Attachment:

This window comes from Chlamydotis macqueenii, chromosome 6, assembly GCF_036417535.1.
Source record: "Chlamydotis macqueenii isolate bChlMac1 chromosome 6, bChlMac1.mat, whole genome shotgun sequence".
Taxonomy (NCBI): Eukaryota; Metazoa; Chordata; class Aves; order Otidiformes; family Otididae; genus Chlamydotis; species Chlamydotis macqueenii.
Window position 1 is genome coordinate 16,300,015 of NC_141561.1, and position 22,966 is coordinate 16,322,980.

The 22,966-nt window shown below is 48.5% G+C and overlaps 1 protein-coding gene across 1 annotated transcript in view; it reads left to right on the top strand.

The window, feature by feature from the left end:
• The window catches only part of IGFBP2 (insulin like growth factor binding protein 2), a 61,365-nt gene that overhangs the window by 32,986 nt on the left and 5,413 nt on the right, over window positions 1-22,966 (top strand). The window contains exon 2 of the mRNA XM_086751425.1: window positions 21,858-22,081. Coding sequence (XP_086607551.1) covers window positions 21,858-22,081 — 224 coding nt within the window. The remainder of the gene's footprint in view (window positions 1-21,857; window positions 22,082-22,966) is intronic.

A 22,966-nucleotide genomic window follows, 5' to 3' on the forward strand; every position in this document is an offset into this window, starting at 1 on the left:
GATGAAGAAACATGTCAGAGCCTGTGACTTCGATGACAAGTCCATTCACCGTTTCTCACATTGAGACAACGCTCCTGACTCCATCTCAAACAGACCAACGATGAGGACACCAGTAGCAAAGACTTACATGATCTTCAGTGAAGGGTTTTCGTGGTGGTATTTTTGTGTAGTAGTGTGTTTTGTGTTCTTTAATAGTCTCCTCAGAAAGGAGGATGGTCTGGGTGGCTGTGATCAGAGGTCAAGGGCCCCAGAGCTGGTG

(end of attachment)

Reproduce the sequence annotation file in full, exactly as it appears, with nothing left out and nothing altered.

This window comes from Chlamydotis macqueenii, chromosome 6, assembly GCF_036417535.1.
Source record: "Chlamydotis macqueenii isolate bChlMac1 chromosome 6, bChlMac1.mat, whole genome shotgun sequence".
Taxonomy (NCBI): Eukaryota; Metazoa; Chordata; class Aves; order Otidiformes; family Otididae; genus Chlamydotis; species Chlamydotis macqueenii.
Window position 1 is genome coordinate 16,300,015 of NC_141561.1, and position 22,966 is coordinate 16,322,980.

The 22,966-nt window shown below is 48.5% G+C and overlaps 1 protein-coding gene across 1 annotated transcript in view; it reads left to right on the top strand.

The window, feature by feature from the left end:
• The window catches only part of IGFBP2 (insulin like growth factor binding protein 2), a 61,365-nt gene that overhangs the window by 32,986 nt on the left and 5,413 nt on the right, over window positions 1-22,966 (top strand). The window contains exon 2 of the mRNA XM_086751425.1: window positions 21,858-22,081. Coding sequence (XP_086607551.1) covers window positions 21,858-22,081 — 224 coding nt within the window. The remainder of the gene's footprint in view (window positions 1-21,857; window positions 22,082-22,966) is intronic.

A 22,966-nucleotide genomic window follows, 5' to 3' on the forward strand; every position in this document is an offset into this window, starting at 1 on the left:
GATGAAGAAACATGTCAGAGCCTGTGACTTCGATGACAAGTCCATTCACCGTTTCTCACATTGAGACAACGCTCCTGACTCCATCTCAAACAGACCAACGATGAGGACACCAGTAGCAAAGACTTACATGATCTTCAGTGAAGGGTTTTCGTGGTGGTATTTTTGTGTAGTAGTGTGTTTTGTGTTCTTTAATAGTCTCCTCAGAAAGGAGGATGGTCTGGGTGGCTGTGATCAGAGGTCAAGGGCCCCAGAGCTGGTG